WILLIAM - online children's book

More adventures of the famous 11 year old and the "outlaws"

Home Main Menu Order Support About Search

Share page  

Previous Contents Next

possessed miraculous healing powers. Miss Masters, of course, did not see this miraculous cure. She watched the hobbling form with tears of pity in her eyes and then turned to pace her drawing-room, dis­tracted. She had visions of Alexander hobbling like that with both his arms in slings and his face covered with bandages. It was terrible . . . terrible. She must do something. She must do something at once. It was no use pleading with Alexander. Shed pleaded with him already. He was deaf and obdurate. Wring­ing her hands, she went down the garden path to the shed where the fireworks were kept. She unlocked the door and stood gazing at them in horror. Suddenly she saw an eye looking down at her from the top of the wall. It was only an eye. Bandages completely concealed the face and head it belonged to. The bandaged head reposed on the wall like a pudding in a cloth, except for the eye that gleamed through a slight aperture. William, who did nothing on a mean scale, had used half a dozen bandages (" borrowed " from Douglass mother's bandage box) on himself. He had even taken off his collar and tie and bandaged his neck till it was almost as large as his head.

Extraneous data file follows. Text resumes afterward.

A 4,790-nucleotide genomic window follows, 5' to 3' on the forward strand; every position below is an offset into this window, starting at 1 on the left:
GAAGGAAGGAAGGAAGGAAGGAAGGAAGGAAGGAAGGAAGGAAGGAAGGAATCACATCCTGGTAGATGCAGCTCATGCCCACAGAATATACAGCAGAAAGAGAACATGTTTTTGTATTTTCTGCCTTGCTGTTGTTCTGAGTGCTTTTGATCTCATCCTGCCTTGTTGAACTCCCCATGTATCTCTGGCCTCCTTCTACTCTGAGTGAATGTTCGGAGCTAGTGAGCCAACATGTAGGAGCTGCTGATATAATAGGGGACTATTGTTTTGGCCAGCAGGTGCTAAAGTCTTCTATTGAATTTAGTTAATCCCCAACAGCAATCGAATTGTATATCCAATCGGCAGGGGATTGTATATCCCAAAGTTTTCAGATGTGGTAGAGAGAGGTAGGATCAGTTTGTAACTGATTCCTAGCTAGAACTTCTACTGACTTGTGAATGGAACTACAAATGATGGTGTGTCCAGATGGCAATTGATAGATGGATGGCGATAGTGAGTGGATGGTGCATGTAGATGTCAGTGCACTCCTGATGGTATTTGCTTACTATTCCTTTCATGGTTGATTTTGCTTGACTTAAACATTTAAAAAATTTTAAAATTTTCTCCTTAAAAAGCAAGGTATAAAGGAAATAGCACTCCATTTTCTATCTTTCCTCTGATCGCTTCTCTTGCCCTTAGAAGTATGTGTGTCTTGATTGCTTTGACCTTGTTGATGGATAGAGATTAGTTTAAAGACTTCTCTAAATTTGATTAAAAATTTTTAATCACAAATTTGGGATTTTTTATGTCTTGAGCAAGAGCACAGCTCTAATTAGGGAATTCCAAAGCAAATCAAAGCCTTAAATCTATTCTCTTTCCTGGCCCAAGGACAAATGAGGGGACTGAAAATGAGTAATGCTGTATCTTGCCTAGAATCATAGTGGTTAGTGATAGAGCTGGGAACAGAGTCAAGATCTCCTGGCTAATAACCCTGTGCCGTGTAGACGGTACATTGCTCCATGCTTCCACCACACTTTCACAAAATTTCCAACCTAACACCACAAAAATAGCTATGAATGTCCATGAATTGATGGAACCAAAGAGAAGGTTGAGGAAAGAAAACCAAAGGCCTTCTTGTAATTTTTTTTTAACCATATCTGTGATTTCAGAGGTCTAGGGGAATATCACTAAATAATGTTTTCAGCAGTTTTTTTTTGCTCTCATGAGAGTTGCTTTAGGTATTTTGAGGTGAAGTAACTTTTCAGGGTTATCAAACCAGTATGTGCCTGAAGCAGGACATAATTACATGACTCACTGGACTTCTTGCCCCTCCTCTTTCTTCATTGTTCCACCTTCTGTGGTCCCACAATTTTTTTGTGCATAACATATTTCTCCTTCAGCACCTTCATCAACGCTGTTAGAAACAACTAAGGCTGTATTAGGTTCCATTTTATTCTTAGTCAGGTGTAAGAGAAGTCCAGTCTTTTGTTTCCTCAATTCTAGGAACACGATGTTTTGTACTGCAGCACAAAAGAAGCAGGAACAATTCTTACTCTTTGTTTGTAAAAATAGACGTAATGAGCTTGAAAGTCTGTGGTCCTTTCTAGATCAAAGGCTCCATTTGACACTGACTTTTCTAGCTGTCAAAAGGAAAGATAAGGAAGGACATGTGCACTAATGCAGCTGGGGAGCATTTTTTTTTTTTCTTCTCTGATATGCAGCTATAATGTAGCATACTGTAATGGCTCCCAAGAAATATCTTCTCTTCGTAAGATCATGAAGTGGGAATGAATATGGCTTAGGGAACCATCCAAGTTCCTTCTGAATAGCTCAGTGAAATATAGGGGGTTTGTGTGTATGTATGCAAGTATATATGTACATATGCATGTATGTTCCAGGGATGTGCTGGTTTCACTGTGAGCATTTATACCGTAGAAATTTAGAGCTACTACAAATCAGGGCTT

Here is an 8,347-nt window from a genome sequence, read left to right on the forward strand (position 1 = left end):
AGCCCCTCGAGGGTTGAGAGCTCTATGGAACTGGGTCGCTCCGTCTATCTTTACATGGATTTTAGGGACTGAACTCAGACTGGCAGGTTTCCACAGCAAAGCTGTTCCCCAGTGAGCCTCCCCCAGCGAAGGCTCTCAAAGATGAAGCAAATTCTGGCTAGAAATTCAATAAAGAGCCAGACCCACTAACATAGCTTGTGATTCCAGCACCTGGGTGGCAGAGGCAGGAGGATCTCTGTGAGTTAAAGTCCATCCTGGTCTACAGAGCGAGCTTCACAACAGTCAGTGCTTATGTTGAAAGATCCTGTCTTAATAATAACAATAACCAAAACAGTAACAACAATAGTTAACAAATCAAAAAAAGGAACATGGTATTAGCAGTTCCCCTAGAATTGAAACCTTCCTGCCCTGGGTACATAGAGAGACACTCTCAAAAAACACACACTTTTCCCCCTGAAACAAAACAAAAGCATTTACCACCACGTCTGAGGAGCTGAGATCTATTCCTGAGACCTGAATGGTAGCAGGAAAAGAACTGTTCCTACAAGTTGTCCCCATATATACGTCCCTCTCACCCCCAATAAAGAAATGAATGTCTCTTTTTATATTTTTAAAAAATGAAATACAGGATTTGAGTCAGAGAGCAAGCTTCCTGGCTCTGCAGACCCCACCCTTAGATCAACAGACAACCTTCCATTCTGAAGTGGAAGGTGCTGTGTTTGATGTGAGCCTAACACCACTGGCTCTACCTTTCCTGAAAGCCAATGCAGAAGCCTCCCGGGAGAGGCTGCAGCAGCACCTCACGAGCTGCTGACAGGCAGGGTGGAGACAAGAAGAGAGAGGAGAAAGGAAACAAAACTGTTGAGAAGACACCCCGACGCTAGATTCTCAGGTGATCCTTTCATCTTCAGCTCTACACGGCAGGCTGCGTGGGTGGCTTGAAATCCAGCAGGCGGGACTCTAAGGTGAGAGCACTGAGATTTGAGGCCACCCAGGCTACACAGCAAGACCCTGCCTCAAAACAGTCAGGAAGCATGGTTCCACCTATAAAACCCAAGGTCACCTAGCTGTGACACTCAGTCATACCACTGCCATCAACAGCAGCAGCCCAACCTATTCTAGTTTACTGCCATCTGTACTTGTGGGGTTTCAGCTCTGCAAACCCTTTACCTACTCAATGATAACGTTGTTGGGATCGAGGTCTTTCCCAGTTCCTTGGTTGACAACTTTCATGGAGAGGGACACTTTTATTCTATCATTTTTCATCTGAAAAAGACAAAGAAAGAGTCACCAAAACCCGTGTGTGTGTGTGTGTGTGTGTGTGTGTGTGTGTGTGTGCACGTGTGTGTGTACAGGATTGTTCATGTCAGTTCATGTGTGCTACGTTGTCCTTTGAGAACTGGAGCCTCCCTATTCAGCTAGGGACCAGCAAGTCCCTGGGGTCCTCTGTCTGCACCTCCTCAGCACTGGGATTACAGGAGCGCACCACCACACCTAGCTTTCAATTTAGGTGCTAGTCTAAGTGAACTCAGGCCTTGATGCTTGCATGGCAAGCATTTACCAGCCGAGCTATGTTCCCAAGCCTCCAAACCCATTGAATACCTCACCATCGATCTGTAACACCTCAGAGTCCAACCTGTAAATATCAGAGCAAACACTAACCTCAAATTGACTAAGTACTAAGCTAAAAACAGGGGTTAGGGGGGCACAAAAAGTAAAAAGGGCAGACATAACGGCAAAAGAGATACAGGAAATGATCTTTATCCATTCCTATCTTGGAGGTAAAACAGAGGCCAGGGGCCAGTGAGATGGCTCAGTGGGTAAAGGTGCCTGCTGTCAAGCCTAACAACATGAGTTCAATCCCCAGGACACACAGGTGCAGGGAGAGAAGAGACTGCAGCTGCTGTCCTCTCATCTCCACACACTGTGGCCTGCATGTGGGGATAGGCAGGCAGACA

Miss Masters gazed with helpless horror at this apparition. It looked like something out of a night­mare. After fixing her with its eye for some moments in silence, it proceeded to address her in a muffled, indistinct voice.
" I jus' happened to be passin'," it said, " an' I jus' happened to see all them fireworks in the shed, an' I got up here to see if I could see anyone to speak to about it."
So bewildered and horrified was Miss Masters that she did not stop to wonder how this boy, who happened to be passing, had happened to see the fireworks in the shed through a high brick wall.
" H—have you had an accident, boy ? " she said faintly.
Previous Contents Next